Description: <p>Graph on coordinate grid, origin O. Horizontal axis, 0 to 400, by 40s, time, seconds. Vertical axis, 0 to 300, by 30s, distance from home, meters. Line starts at origin and passes through points, 20 comma 45, 60 comma 45, 120 comma 135, 180 comma 285, 210 comma 285, 400 comma 0.</p>

- Describe what is happening on the domain \(210 < x < 400\) .
- What are the domain intervals that represent the times when Noah was running?
- What are the domain intervals that represent the times when Noah was stopped?
- What are the domain intervals that represent the times when Noah was walking away from home?

Description: <p>Coordinate plane, time after midnight in hours, 0 to 24 by 2, light level in room by lux, 0 to 1,100 by 100. From 0 to 4, y = 0 until slight upturn just before 4. From 4 to 5 point 5, horizontal line at y = 200. Function jumps to 260 and increases rapidly toward 8 comma 1,000 and then levels out until 16 comma 1,000 where it drops rapidly toward 19 comma 170. From x = 19 to 23, y = 200.</p>

The purpose of the discussion is to recognize that using the domain is important when describing graphs of situations where different things may be happening. Select students to share their solutions. If students describe the domain for the light levels in words (like “between 9am and 4pm”), ask students how they might write that as an inequality.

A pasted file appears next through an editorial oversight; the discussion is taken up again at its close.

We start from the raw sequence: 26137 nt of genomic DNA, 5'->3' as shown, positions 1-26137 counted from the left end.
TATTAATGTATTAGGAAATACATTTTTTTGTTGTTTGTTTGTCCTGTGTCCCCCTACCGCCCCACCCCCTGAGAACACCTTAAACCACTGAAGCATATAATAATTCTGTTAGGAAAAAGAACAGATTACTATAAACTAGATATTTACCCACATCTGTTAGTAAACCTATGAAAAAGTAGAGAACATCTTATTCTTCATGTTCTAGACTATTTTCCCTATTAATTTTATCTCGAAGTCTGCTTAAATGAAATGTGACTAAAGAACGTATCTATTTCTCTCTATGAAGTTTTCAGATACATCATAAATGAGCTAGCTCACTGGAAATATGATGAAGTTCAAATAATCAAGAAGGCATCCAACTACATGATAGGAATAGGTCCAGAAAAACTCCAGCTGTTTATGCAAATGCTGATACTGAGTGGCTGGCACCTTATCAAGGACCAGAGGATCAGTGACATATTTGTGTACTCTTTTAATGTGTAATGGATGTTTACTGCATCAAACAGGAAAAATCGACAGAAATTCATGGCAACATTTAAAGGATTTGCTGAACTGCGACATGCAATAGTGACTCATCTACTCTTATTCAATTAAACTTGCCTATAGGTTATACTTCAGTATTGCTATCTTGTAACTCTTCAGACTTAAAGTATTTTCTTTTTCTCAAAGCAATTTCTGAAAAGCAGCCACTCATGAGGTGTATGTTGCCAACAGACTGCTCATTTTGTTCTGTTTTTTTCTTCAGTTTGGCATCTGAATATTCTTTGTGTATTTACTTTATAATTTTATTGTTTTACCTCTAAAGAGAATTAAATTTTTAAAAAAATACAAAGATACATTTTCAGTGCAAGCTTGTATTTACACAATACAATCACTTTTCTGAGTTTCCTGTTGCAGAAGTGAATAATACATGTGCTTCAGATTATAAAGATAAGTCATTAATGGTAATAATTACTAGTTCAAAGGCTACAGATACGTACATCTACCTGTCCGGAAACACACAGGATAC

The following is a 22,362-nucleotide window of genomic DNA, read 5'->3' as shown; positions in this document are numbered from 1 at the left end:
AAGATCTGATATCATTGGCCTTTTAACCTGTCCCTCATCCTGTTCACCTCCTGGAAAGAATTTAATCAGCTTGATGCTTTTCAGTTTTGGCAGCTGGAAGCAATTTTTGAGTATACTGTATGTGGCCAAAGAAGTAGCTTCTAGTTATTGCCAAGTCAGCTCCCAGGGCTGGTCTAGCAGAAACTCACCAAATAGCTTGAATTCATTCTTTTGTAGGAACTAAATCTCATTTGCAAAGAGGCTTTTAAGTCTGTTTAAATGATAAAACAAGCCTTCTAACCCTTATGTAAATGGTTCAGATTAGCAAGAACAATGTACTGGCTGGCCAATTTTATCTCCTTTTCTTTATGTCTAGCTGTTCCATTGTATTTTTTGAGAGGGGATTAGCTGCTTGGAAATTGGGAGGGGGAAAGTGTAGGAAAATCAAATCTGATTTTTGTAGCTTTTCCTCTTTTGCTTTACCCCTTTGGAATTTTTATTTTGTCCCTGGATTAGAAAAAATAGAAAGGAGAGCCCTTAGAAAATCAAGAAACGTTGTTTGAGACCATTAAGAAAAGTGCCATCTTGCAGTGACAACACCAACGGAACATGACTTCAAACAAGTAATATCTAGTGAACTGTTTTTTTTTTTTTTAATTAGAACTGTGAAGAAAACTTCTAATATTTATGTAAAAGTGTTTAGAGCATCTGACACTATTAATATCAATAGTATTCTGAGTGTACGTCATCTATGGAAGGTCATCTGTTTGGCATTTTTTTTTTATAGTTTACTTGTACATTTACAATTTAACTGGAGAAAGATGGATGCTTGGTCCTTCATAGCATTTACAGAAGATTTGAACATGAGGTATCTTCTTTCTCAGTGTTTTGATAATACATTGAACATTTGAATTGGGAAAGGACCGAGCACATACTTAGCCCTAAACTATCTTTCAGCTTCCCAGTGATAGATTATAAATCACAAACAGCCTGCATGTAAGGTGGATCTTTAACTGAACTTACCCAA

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## Eureka Math Grade 5 Module 4 Lesson 12 Answer Key

Engage ny eureka math 5th grade module 4 lesson 12 answer key, eureka math grade 5 module 4 lesson 12 problem set answer key.

Question 1. A baseball team played 32 games and lost 8. Katy was the catcher in \(\frac{5}{8}\) of the winning games and \(\frac{1}{4}\) of the losing games. a. What fraction of the games did the team win?

b. In how many games did Katy play catcher?

Question 2. In Mrs. Elliott’s garden, \(\frac{1}{8}\) of the flowers are red, \(\frac{1}{4}\) of them are purple, and \(\frac{1}{5}\) of the remaining flowers are pink. If there are 128 flowers, how many flowers are pink?